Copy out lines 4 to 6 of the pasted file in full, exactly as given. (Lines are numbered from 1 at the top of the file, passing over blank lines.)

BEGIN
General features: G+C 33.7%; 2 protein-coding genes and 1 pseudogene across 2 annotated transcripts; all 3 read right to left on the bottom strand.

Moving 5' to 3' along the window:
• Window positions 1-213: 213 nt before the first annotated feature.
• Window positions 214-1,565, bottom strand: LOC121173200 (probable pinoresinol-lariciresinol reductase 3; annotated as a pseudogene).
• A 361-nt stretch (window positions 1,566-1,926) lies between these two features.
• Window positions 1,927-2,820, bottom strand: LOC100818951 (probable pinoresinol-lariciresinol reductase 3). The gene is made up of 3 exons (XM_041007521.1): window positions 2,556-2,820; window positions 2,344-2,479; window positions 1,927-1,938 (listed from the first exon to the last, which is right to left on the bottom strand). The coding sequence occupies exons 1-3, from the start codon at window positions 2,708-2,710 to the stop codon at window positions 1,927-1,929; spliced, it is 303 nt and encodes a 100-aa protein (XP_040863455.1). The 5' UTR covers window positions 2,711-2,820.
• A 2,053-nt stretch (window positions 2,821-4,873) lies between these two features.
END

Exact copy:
• Window positions 214-1,565, bottom strand: LOC121173200 (probable pinoresinol-lariciresinol reductase 3; annotated as a pseudogene).
• A 361-nt stretch (window positions 1,566-1,926) lies between these two features.
• Window positions 1,927-2,820, bottom strand: LOC100818951 (probable pinoresinol-lariciresinol reductase 3). The gene is made up of 3 exons (XM_041007521.1): window positions 2,556-2,820; window positions 2,344-2,479; window positions 1,927-1,938 (listed from the first exon to the last, which is right to left on the bottom strand). The coding sequence occupies exons 1-3, from the start codon at window positions 2,708-2,710 to the stop codon at window positions 1,927-1,929; spliced, it is 303 nt and encodes a 100-aa protein (XP_040863455.1). The 5' UTR covers window positions 2,711-2,820.